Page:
There are ecological tours to villages and to three ruins — one of the classic period similar to sites in the Yucatan and Mexico City. The latter includes an immaculately-kept Indian ball park, market place and 36-step pyramid.
At Hacienda Mariposas (means butterflies), and at two other venues in Pátzcuaro, immersion Spanish is offered. The Ocaña sessions are in comfort and incorporate professionals in the learner’s field for technical terminology.
A very important bonus is Ocaña’s knowledge of ancient history and experiences excavating for the rightfully famed Museum of Archaeology in Mexico City — he has two PhD. degrees, one from the Sorbonne. The governor of Michocán has discovered Hacienda Mariposa and commandeers it regularly for restful stays during official and private visits.
Pátzcuaro is more than history and magnificent inexpensive shopping.
Back at the Friday Indian market, a hanging plate with fish takes my attention and a deal is made. The older woman selling the pottery near the fountain then wordlessly nods and gestures for me to put my wallet safely away first. (Indians know little Spanish and even less English.) We understand each other. A few feet further, the zipper pull of my fanny pack catches on the heavy woolen sweater of a grey-haired merchant in the crowded aisle. He couldn’t get loose, nor could I until help came.
As we were being untangled I recalled an old Tarascan tradition whereby young people meet and get acquainted around the town plaza; when a man finds a woman he likes, he “steals” her, normally with the knowledge of all concerned. Would this kind-faced, comfortable looking gentleman get the same thought waves? He somberly inspected the small pull in his sweater, then turned away for a second. When he turned back he was smiling and proffering one of the baskets from his sidewalk display of wares. A more practical and adult twenty-first century solution to the situation was reached.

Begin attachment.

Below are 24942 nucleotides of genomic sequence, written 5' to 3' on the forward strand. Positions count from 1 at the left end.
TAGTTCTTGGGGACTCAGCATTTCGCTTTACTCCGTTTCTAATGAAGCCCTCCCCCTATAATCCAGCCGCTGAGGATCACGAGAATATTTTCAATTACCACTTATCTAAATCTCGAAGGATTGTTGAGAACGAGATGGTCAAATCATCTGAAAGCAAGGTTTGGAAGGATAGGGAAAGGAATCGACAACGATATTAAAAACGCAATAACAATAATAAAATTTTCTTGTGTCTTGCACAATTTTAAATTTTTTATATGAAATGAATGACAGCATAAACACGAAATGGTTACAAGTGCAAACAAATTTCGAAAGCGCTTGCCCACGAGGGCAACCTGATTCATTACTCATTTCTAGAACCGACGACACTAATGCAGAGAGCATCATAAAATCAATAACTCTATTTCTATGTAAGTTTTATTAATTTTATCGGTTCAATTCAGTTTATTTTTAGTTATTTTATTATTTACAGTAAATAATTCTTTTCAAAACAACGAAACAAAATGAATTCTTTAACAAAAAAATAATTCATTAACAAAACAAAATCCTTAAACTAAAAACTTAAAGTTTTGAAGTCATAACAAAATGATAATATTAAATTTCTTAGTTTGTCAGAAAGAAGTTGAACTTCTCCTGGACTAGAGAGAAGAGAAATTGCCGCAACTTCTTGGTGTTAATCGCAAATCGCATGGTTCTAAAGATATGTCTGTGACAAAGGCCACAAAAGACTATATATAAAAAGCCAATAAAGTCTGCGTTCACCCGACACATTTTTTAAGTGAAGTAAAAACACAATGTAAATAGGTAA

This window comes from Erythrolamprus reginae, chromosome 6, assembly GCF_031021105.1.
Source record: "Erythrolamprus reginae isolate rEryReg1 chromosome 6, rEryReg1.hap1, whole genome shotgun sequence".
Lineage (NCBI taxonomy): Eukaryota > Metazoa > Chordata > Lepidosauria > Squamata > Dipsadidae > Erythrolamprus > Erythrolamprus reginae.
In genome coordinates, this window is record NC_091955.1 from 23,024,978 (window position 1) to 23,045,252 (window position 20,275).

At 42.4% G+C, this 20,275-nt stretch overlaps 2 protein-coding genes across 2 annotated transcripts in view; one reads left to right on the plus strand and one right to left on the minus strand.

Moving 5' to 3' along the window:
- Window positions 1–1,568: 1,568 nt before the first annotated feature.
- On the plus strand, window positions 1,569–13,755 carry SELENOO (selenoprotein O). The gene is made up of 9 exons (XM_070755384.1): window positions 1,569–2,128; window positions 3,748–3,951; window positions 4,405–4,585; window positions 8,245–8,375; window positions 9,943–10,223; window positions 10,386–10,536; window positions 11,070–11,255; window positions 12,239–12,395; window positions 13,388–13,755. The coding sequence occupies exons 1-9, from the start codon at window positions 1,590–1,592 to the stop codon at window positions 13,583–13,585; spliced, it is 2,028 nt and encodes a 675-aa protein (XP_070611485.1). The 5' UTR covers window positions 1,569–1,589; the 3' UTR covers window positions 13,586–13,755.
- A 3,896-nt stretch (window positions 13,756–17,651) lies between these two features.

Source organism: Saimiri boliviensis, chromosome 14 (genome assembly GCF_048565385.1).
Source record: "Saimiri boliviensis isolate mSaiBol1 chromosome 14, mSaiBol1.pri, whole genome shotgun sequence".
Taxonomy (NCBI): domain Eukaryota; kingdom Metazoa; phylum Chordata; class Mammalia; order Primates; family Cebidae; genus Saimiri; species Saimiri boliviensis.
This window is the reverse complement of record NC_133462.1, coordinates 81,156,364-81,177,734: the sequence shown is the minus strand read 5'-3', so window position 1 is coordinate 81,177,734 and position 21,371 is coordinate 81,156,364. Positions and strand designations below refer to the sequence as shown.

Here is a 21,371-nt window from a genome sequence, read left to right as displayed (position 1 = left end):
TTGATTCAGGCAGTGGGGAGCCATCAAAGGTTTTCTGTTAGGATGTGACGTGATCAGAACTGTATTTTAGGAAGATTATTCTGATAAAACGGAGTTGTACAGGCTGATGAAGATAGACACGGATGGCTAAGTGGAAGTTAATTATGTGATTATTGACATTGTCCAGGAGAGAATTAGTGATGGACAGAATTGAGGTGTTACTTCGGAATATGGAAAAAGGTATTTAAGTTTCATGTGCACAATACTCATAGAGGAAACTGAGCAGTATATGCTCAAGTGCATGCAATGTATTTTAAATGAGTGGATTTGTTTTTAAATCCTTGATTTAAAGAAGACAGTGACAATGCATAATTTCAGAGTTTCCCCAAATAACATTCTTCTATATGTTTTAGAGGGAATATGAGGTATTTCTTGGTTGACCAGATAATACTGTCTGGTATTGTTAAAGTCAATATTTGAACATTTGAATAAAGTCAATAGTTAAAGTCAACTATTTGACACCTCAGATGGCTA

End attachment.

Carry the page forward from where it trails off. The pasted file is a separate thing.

The plate is now on my kitchen wall, a reminder of this gentleman and the good people of Pátzcuaro.
IF YOU GO
Hacienda Mariposas, P. O. Box 14100, Santa Rosa, CA. 95402-6100; 800-573-2386; Email: email@example.com
a non-smoking resort and spa; 10 rooms and suites, $100, 150 and 210 including breakfast, afternoon refreshments and transportation to and from the airport; dinners, tours, immersion and horseback riding additional.
Best Western Posada de Don Vasco Pátzcuaro, Avenida de las Americas #450, Patzcuero, Michocan, Mexico 61600, phone 011-52-434-23971 or 1-800-528-1234; E-Mail: colleen @bestday.com.
102 rooms in colonial structure and newer poolside, $50-56; restaurant, tv, phones, tennis, bowling, doctor, floor show.
Hotel Mansion Iturbe, Portal Morelos No. 59 Plaza Don Vasco, 61600 Pátzcuaro, Michocan, Mexico; FAX: 52 (43)13-45-93; E-mail: Patzcuaro@mail.giga.com.
14 rooms in town center 17th century mansion, $55-$70 includes breakfast, tv, bicycles; restaurant; French or Spanish immersion additional.